The kind of program I have in mind is Mathematica or Matlab. Altough probably those are not designed por abstract mathematics.
What would be extremely useful to the progress of abstract mathematics would be a library of mathematical algorithms which were formally verified for correctness. Results obtained via such a library could be routinely cited in research papers without any doubt as to their correctness. The authors of SAGE suggest open source software as a means of achieving "research grade" mathematical software in [ http://www.ams.org/notices/200710/tx071001279p.pdf ][ http://wstein.org/mathsoftbio/history.pdf ], but arguably they don't go far enough.
None of the "open source" mathematical software mentioned here currently meets this standard; the closest is C-CoRN [ http://c-corn.cs.ru.nl/ ], a library of constructive mathematics for the Coq proof assistant.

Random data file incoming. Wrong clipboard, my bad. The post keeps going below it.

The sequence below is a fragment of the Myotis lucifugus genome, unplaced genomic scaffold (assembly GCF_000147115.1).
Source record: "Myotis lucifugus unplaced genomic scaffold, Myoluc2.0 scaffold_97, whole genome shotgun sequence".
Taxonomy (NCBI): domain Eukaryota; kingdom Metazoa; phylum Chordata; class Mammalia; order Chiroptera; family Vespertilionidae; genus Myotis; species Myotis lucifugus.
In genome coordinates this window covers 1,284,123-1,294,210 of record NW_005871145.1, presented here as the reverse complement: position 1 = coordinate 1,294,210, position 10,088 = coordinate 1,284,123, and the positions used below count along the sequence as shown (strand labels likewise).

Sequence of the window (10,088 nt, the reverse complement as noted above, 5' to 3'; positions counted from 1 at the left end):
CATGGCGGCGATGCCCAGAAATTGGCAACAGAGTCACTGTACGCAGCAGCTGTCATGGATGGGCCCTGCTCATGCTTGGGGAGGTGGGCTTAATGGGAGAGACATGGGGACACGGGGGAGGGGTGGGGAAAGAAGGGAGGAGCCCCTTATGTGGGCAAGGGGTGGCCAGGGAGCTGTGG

Now don't get me wrong, building a comprehensive library of formalized mathematics covering even the undergrad curriculum would be a vast undertaking. But the benefits would be huge, not just for computational mathematics but for all kinds of mathematical practice. The main obstacle is the nature of the work involved, which tends to be tedious and offering little reward to professional mathematicians, if occasionally playful and addictive. Perhaps undergraduate students should be encouraged to take courses in logic and contribute to such efforts.